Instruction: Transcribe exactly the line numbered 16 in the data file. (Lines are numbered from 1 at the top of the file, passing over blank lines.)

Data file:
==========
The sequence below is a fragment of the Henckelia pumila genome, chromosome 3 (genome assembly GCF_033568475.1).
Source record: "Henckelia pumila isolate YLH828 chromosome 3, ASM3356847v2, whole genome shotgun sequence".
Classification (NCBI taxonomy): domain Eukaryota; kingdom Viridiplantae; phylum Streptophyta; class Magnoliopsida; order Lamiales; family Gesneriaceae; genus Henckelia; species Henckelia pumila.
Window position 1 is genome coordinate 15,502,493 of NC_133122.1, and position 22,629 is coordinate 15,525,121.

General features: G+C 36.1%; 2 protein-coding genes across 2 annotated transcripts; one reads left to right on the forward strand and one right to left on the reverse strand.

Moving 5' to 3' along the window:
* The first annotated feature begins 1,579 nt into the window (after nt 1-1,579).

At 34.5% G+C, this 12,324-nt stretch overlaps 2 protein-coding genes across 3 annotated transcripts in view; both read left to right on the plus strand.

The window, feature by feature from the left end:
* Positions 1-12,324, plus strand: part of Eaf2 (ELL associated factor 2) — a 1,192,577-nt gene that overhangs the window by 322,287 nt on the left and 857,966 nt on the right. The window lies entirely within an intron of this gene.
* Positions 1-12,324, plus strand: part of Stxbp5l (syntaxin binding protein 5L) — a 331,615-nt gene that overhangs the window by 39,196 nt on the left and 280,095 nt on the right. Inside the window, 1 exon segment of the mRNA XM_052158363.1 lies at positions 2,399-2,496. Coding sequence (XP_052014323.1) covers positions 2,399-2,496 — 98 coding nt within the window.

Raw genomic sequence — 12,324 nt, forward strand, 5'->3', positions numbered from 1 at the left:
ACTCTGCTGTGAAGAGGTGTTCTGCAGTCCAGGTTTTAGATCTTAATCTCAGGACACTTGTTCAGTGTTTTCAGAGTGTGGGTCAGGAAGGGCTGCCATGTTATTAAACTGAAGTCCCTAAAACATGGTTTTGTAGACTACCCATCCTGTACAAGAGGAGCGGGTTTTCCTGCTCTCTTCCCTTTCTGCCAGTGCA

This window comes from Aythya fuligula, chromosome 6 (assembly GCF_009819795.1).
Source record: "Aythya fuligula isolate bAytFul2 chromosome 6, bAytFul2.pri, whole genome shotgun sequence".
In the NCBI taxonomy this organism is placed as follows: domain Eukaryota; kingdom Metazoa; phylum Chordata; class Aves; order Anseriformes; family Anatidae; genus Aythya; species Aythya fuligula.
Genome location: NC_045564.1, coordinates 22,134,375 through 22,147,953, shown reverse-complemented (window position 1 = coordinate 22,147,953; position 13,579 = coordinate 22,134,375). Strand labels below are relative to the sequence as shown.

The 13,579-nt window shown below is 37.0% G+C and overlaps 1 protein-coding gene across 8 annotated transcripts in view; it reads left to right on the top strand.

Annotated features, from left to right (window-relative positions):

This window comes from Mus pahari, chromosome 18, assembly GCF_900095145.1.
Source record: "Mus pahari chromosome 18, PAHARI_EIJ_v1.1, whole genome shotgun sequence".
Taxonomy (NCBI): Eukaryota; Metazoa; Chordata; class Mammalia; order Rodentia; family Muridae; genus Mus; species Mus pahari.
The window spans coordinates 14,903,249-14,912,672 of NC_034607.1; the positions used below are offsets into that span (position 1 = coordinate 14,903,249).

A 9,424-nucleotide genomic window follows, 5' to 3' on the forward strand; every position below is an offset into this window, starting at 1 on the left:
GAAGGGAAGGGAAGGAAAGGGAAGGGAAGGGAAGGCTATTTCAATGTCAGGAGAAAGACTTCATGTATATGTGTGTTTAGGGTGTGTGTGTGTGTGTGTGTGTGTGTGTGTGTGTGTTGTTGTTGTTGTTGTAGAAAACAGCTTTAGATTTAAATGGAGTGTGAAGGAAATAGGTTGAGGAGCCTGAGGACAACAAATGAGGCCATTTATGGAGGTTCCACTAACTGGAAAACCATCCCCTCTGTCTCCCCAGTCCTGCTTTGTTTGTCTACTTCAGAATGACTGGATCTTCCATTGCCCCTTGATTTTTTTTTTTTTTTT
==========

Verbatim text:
In the NCBI taxonomy this organism is placed as follows: domain Eukaryota; kingdom Metazoa; phylum Chordata; class Aves; order Anseriformes; family Anatidae; genus Aythya; species Aythya fuligula.